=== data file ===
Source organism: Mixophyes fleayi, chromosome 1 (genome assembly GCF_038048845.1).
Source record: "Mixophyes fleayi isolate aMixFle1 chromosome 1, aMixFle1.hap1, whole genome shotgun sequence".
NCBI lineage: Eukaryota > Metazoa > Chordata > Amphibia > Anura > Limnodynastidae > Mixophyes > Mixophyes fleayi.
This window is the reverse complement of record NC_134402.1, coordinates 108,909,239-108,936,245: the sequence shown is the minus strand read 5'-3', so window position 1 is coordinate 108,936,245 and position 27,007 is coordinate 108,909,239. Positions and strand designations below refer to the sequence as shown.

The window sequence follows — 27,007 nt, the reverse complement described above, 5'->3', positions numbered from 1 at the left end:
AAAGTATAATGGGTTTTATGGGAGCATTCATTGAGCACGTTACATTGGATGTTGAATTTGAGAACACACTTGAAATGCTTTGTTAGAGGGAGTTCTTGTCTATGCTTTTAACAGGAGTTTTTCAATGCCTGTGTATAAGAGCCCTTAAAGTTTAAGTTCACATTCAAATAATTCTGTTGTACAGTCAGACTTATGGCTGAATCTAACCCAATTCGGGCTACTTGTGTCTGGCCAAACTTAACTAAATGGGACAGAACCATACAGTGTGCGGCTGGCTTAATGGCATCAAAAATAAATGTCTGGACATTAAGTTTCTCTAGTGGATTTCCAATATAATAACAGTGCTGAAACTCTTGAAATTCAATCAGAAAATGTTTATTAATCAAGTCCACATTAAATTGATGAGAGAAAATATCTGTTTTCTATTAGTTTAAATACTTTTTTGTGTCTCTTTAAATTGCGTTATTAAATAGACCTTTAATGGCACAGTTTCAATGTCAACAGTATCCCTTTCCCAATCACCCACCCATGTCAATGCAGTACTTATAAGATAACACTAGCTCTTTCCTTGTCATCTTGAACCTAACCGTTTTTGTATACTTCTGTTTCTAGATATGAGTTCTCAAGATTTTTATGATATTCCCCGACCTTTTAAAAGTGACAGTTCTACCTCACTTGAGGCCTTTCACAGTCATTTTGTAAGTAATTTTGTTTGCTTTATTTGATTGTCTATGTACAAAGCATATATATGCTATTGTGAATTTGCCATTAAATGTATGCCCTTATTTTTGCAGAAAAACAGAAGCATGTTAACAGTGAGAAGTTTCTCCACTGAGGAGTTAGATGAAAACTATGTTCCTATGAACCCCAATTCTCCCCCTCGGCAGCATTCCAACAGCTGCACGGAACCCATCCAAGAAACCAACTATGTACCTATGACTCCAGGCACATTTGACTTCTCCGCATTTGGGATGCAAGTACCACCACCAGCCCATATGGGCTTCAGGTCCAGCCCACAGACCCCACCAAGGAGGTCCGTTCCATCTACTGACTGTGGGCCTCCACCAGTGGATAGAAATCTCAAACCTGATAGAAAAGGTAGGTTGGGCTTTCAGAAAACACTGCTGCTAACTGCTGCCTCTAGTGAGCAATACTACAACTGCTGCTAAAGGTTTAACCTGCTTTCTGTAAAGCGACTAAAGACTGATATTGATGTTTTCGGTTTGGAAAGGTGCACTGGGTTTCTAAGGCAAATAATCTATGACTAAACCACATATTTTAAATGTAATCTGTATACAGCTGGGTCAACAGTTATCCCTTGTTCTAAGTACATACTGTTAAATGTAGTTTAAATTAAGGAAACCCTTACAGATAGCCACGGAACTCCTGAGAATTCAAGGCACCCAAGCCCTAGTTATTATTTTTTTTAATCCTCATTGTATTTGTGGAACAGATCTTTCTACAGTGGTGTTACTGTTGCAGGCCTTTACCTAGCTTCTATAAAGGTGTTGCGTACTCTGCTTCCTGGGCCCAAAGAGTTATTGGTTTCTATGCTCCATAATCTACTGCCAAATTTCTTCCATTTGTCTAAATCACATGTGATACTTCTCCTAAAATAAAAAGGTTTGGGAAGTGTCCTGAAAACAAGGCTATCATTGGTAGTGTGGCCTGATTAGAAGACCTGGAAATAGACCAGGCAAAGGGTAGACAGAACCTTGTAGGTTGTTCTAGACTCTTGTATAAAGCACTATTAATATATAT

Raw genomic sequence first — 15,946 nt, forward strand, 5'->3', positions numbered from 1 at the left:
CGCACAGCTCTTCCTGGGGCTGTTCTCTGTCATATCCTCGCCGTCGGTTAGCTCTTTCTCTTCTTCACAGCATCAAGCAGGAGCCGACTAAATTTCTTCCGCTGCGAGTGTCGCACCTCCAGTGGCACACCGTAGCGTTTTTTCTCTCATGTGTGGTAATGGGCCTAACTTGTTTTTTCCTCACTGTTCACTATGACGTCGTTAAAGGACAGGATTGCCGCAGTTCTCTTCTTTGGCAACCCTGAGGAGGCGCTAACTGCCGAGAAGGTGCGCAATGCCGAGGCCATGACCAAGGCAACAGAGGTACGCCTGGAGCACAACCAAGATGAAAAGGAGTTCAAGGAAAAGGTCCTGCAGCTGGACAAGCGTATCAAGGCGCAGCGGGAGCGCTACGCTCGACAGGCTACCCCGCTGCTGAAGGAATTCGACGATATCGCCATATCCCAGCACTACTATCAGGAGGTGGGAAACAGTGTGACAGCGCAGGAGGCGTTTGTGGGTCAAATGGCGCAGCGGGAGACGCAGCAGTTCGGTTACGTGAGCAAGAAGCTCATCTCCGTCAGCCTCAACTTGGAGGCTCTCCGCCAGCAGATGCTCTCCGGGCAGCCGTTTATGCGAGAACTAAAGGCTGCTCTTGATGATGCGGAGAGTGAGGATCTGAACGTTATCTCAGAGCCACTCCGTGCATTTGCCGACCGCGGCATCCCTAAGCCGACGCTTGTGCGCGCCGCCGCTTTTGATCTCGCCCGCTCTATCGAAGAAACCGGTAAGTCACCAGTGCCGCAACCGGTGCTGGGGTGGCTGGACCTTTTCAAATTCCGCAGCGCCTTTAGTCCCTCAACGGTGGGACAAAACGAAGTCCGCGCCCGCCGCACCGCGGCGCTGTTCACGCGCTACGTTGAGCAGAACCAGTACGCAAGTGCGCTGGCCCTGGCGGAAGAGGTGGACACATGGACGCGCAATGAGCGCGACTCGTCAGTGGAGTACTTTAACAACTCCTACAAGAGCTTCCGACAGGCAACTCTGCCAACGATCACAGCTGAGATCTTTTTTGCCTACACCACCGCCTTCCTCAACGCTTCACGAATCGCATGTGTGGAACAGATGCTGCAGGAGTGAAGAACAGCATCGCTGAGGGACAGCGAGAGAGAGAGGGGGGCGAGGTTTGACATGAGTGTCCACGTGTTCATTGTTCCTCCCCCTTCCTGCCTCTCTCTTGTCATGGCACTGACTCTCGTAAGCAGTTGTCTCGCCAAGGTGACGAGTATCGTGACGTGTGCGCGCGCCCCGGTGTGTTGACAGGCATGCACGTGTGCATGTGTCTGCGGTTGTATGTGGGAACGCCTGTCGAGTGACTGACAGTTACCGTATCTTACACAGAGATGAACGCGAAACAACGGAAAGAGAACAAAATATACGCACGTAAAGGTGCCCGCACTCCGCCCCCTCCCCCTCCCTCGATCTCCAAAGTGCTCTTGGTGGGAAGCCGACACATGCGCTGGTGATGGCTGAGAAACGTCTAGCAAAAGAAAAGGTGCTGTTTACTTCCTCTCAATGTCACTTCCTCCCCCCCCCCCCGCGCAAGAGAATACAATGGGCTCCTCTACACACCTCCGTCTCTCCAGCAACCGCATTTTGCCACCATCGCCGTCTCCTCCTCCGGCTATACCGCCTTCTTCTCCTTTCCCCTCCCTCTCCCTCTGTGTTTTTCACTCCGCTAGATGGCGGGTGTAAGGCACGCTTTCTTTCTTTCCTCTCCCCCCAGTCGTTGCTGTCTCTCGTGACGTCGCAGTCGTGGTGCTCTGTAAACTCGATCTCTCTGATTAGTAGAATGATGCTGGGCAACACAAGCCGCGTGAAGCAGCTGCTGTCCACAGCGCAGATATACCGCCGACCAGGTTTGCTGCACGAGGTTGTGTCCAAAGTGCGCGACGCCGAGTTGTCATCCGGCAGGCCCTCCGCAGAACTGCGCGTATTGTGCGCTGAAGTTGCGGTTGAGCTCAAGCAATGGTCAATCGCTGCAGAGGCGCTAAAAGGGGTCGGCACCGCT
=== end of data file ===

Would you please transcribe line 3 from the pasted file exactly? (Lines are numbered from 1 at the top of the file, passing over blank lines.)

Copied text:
NCBI lineage: Eukaryota > Metazoa > Chordata > Amphibia > Anura > Limnodynastidae > Mixophyes > Mixophyes fleayi.